the recent appointment of my accomplished friend, Mr. Arthur Richmond Marsh
, as professor of Comparative Literature.
No study seems to me to hold less place in our universities, as a rule, than that of literature viewed in any respect as an art; all tends to the treatment of it as a department of philology on the one side, or of history on the other; and even where it is studied, and training is really given in it, it is almost always a training that begins and ends with English tradition and method.
It may call itself ‘Rhetoric and English Composition,’ but the one of these subdivisions is as essentially English as the other.
It not only recognizes the English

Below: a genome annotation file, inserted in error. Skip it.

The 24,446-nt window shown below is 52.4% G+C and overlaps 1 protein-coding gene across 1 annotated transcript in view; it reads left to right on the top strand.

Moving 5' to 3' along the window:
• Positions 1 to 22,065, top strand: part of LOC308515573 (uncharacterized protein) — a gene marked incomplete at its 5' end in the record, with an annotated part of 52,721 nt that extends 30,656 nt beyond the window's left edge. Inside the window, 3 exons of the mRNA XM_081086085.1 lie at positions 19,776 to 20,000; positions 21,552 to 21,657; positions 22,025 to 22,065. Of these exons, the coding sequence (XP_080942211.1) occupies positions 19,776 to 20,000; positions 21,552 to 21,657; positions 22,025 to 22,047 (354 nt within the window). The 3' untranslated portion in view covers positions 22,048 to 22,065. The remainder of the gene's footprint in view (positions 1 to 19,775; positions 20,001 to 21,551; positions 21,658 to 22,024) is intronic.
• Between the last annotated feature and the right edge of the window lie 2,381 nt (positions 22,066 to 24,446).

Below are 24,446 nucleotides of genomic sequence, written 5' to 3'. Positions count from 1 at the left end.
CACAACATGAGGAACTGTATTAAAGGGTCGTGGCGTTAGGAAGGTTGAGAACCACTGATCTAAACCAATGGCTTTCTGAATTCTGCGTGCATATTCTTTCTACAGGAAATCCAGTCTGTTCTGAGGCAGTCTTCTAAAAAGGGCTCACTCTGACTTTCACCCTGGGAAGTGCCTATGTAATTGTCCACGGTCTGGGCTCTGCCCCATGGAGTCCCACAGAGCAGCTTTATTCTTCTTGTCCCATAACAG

language as the vehicle to be used,—which is inevitable, —but it does not go behind the English
for its methods, standards, or illustrations.
That there is such a thing as training in thought and literary expression, quite apart from all national limitations—this may be recognized here and there in the practice of our colleges, but very rarely in their framework and avowed method.
And, strange to say, this deficiency, if it be one, has only been increased by the increased